Originally known as Gamay Noir a jus Blanc, this European vine was planted in South Africa during the 1920s, and was selected due to its abundant grapes. Unlike the Pinot Noir, which it is sometimes compared to, Gamay Noir is a fast ripener, and is widely cultivated. It can also be a very strong wine, sometimes with too much acidity which can affect the flavour of the wine. Because of this harshness, Gamay Noir had been outlawed in Medieval Burgundy, and it has never really been as widely accepted as, for example, the Pinot Noir or the Cabernet Sauvignon.
The Gamay Noir can grow very vigorously, without deep roots. This leads to an over-abundance of grape production, and a high level of acidity. Most wine-makers tend to soften the feel of the Gamay Noir by mixing it with a large number of fruits and other sweeteners, which can make some drinkers feel as though it is more like ‘pop’. Some even call it the ‘bubblegum wine’, but this is almost certainly due to blending. The excessive amount of flavourings that Gamay Noir requires to reduce the harshness of the wine means that it can be rather more expensive than similar quality red wines.
Although South African farmers planted a great deal of the Gamay Noir vines in the 1920s, they quickly discovered that the fruit was not as consistent as some of the other plants, such as Cinsaut, which could also produce a larger crop. This lead to many Gamay Noir wine farms changing their production to Cinsaut, Cabernet Sauvignon, or Pinotage. Only since the 1980s has Gamay Noir seen a revival of its fortunes, with Nederburg producing a wine in 1985 which had been picked less than two months before. This attracted attention from other growers, but there has not really been enough take-up from the domestic market to really encourage wine farms to produce more Gamay Noir.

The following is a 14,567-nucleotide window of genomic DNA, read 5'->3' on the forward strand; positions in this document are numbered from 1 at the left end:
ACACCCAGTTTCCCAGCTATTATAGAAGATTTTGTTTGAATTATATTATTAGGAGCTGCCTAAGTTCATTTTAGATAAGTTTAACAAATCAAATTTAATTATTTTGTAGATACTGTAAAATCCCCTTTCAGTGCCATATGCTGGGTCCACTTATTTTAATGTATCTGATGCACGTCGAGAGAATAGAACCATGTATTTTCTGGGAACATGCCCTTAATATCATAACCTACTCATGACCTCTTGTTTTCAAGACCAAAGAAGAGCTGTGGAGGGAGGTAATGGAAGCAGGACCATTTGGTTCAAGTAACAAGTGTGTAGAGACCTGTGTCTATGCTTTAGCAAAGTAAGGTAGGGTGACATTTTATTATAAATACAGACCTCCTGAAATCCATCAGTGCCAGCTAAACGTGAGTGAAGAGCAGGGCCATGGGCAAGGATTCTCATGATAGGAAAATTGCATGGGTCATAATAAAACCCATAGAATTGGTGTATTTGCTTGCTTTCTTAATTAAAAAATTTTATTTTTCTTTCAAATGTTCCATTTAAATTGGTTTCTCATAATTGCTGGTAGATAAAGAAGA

Due to the lack of domestic drinkers, and the expensive way in which the grape has to be softened before wine can be produced, the majority of Gamay Noir growers tend to use the grape in red wine mixes, and it is still rare to find a single varietal Gamay Noir wine produced in South Africa. For example, the Kleine Zalze Cellar in Stellenbosch is one such grower who produces a Gamay Noir Rosé and a Gamay Noir.
The wine is best drunk within a year or two of purchase, since it is not designed to last for a long time, and will not ‘mature’, as some other grapes do. Gamay Noir is a good accompaniment to white meats such as chicken, turkey or guinea fowl, and fish such as salmon. Both the rosé and the noir also go well with pasta dishes.